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Government backs Sumitra Mahajan’s proposal for new Parliament building across Rajpath

The Central government has backed Lok Sabha Speaker Sumitra Mahajan’s proposal to have a new Parliament building.
India TV Politics Desk New Delhi August 05, 2016 10:26 IST
India TV Politics Desk

The Central government has backed Lok Sabha Speaker Sumitra Mahajan’s proposal to have a new Parliament building.

Responding to the Lok Sabha Secretariat, the Ministry of Urban Development is believed to have suggested that the new building behind Vayu Bhawan, as proposed by the Speaker, can be connected to the existing Parliament complex through a tunnel across the majestic Rajpath.

Mahajan had late last year cited the difficulties she faces in providing adequate facilities to members as one of the reasons for her proposal to have a new Parliament building. She had said that in the coming days, the strength of the Lok Sabha could increase after a fresh delimitation and the present structure will find it difficult to accommodate more people.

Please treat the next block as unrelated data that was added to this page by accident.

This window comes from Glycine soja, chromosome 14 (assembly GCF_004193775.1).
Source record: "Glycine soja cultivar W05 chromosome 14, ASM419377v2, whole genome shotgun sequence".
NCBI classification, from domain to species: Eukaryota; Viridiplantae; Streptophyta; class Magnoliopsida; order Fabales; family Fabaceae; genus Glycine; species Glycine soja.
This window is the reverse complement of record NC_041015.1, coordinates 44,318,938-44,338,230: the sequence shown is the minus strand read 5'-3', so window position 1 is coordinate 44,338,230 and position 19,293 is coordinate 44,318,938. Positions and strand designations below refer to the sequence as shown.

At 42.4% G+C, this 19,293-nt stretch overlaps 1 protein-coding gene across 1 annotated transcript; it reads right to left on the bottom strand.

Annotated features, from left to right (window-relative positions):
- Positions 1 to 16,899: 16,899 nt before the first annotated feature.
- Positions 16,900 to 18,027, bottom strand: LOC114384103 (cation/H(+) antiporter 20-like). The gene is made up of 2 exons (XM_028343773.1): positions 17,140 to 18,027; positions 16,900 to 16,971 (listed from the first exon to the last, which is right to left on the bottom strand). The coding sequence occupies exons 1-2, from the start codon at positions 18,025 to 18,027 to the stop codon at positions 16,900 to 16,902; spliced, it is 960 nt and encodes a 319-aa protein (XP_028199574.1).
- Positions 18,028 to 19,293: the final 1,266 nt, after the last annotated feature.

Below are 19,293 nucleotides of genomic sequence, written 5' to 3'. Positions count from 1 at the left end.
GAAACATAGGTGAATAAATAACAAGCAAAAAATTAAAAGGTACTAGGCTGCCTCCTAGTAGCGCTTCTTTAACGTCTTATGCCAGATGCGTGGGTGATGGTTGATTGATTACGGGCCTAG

She had asked Urban Development Minister Venkaiah Naidu to consider initiating action for construction of a new Parliament building and suggested two options for the alternative site, one within the Parliament complex itself and another across the Rajpath.

Since the present structure is a heritage building and not many changes can be made, the second option will provide more space and allow freedom in terms of choosing a design for the new building, she had said.

She had also mentioned that in an effort to make Parliament paper-free, she wants members to access the House documents online inside the Lok Sabha chambers. But there is no space to put computers.

According to a report in Time of India, the Ministry said the decision on the ‘crucial project’ will have to be taken at the highest level in the government.

“Building a new complex would take at least five to six years,” officials were quoted as saying in the report.

Originally called the House of Parliament, the present Parliament was designed by the British architect Edwin Lutyens and Herbert Baker in 1912-1913 and construction began in 1921. The opening ceremony of the Parliament, then called the Central Legislative Assembly, was performed on 18 January 1927 by Lord Irwin, the then Viceroy of India.